Earth Centre taken to constitutional interpretation

AMS Judicial Committee convenes to discuss Centre’s status as a revenue-generating entity

Credit: 
Via Wiki Commons

The AMS Judicial Committee gathered on Feb. 12 in the AMS Boardroom for a public hearing to bring the Earth Centre’s status to judicial review, by request of Earth Centre staff.

In 2015, the Earth Centre was declared to be “primarily revenue generating” as a club, and therefore brought under the AMS Commission of Environmental Affairs (CEA) as a service.

Since then, the Centre argues that their mandate hasn’t changed.

In January, AMS Assembly voted to dissolve the CEA, which, according to the plan to redistribute the responsibilities of the CEA set out by AMS Vice-President (University Affairs) Carolyn Thompson, had the Earth Centre returning to its original club status.

President Tyler Lively said in a subsequent meeting of Assembly that the 2015 changes to the Earth Centre’s status had “insufficient consultation.”

The hearing, which was labelled a “constitutional interpretation,” sought to remedy listed concerns by the Earth Centre about future logistical complications and continued status as a revenue-generating entity.

After introducing the Judicial Committee on Sunday evening, Chair Blair Wentworth allowed the managerial team of the Earth Centre — represented primarily by Operations Manager Amy O’Rourke, ArtSci ’17 — to state their argument.

The Earth Centre team stated that they’re a storefront that offers supplementary services like free light bulbs, recycling bins and other products, in conjunction with at-cost sale of environmentally responsible products.

The basis of their argument referred back to Section 7.02.08 of the AMS Constitution, which states that “Clubs shall not be primarily revenue generating entities or have revenue generating activities through the sales of goods and services as a substantial part of their mandate excluding fundraising for third-party charitable organizations.”

“We’d like to emphasize that these services are supplemental and arose after the Earth Centre was established,” representatives of the managerial team argued. “We differ from Oxfam, as we have an allocated store space and Oxfam’s money goes towards charity.”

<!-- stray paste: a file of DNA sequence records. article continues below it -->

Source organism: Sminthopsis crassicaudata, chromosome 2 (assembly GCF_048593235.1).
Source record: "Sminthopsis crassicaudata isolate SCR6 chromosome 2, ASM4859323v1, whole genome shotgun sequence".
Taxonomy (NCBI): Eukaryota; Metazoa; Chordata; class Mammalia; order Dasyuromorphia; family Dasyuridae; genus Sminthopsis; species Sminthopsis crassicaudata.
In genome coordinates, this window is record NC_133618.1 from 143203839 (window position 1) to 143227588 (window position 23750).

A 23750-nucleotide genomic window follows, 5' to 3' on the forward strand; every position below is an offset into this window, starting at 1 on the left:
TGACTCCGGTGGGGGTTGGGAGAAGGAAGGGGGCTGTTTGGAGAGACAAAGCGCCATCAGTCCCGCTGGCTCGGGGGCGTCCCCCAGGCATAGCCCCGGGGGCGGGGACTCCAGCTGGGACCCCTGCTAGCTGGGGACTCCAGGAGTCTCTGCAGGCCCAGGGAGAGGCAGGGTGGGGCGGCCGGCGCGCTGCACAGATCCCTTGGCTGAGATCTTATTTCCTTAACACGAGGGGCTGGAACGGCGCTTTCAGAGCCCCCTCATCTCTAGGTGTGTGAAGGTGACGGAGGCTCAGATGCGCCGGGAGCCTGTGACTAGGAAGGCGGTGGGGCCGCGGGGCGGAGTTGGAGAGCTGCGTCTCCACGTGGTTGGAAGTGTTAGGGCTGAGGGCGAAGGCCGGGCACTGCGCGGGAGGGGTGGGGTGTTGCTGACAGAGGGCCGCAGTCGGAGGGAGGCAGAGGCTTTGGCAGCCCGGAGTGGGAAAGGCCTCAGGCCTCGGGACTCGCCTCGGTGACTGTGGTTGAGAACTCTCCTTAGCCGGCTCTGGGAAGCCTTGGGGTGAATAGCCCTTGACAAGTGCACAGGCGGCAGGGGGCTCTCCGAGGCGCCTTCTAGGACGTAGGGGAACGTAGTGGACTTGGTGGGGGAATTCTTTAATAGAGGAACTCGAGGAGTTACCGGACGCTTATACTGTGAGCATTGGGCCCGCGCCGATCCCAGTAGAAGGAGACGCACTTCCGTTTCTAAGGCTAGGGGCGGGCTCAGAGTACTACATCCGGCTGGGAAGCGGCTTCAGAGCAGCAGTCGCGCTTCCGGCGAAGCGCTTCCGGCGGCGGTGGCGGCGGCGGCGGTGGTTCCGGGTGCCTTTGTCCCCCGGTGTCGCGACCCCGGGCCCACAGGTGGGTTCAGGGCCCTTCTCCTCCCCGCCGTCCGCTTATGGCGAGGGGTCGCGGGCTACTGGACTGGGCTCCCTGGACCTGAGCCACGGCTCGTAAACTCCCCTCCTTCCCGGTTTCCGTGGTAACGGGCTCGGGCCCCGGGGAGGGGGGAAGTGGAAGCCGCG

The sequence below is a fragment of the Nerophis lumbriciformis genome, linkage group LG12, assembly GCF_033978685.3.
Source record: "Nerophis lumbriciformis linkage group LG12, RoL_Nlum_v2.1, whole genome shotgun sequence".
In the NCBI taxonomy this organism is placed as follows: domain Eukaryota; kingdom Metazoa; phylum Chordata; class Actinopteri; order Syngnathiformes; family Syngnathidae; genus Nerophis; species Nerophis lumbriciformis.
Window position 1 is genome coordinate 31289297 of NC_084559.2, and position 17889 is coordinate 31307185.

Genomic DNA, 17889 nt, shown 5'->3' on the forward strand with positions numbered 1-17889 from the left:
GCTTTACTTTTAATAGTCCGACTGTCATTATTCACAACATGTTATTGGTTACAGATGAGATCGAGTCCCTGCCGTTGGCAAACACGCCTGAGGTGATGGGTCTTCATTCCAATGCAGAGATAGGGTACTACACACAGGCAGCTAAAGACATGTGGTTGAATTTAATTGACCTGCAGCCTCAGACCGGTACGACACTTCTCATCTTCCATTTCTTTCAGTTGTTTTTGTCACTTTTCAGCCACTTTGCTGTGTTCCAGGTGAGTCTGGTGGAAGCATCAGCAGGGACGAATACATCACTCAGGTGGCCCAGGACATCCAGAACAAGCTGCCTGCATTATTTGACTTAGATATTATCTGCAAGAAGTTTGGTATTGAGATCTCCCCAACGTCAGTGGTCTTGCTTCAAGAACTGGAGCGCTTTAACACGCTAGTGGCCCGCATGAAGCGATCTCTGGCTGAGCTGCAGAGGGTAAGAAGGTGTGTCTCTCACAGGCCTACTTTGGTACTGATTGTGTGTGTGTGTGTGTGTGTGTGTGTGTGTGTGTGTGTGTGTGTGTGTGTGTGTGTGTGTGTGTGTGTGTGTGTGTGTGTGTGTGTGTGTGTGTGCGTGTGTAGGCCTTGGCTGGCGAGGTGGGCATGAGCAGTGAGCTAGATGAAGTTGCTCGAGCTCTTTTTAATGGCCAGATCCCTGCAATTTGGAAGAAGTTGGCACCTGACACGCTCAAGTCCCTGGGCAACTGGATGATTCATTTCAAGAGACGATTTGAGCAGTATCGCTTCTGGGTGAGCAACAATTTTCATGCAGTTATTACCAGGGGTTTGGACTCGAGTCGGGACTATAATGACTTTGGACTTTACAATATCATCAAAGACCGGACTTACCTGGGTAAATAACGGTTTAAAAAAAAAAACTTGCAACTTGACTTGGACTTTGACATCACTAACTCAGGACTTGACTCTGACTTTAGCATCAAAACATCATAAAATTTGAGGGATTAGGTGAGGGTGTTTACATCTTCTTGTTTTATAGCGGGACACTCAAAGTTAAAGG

We’d like to emphasize that these services are supplemental and arose after the Earth Centre was established,” representatives of the managerial team argued. “We differ from Oxfam, as we have an allocated store space and Oxfam’s money goes towards charity.

Oxfam is a club, rather than a service, despite their retail space.

Although they’re revenue generating, they highlighted that because they sell everything at-cost, the money is used to cover costs for the store. Therefore, while they’re revenue-generating, they’re not profit-generating.

After concluding their argument, Thompson and Lively were given time to rebut as the listed respondents.

Asking for an interpretation around the Earth Centre being revenue generating was “a bit speculative,” Lively argued, as clubs shouldn’t be revenue generating.

“To my knowledge no submission of the ratification of the Earth Centre has yet to be submitted, so we’re acting upon the assumption that the mandate of the Earth Centre will be the same,” he continued.

Lively then emphasized the possibility of the Earth Centre changing their mandate through the ratification process for it to comply with the ruling of the Judicial Committee and the AMS constitution.

The Earth Centre’s financial records for the fiscal year of 2016-17, excluding January, showed that they’d sold $320 worth of goods.

Lively then noted that, with the revenue being so low in comparison to the expenditures, arguing for the centre to be revenue generating as a primary part of its mandate is an “aberration of the word primarily.”

Lively then noted that, with the revenue being so low in comparison to the expenditures, arguing for the centre to be revenue generating as a primary part of its mandate is an “aberration of the word primarily.

“I think it was put in there to make sure that we’re not ratifying stores,” he concluded. 

Wentworth concluded that the Judicial Committee would release a written decision the following day. At the time of publication, The Journal had not yet received the written verdict.

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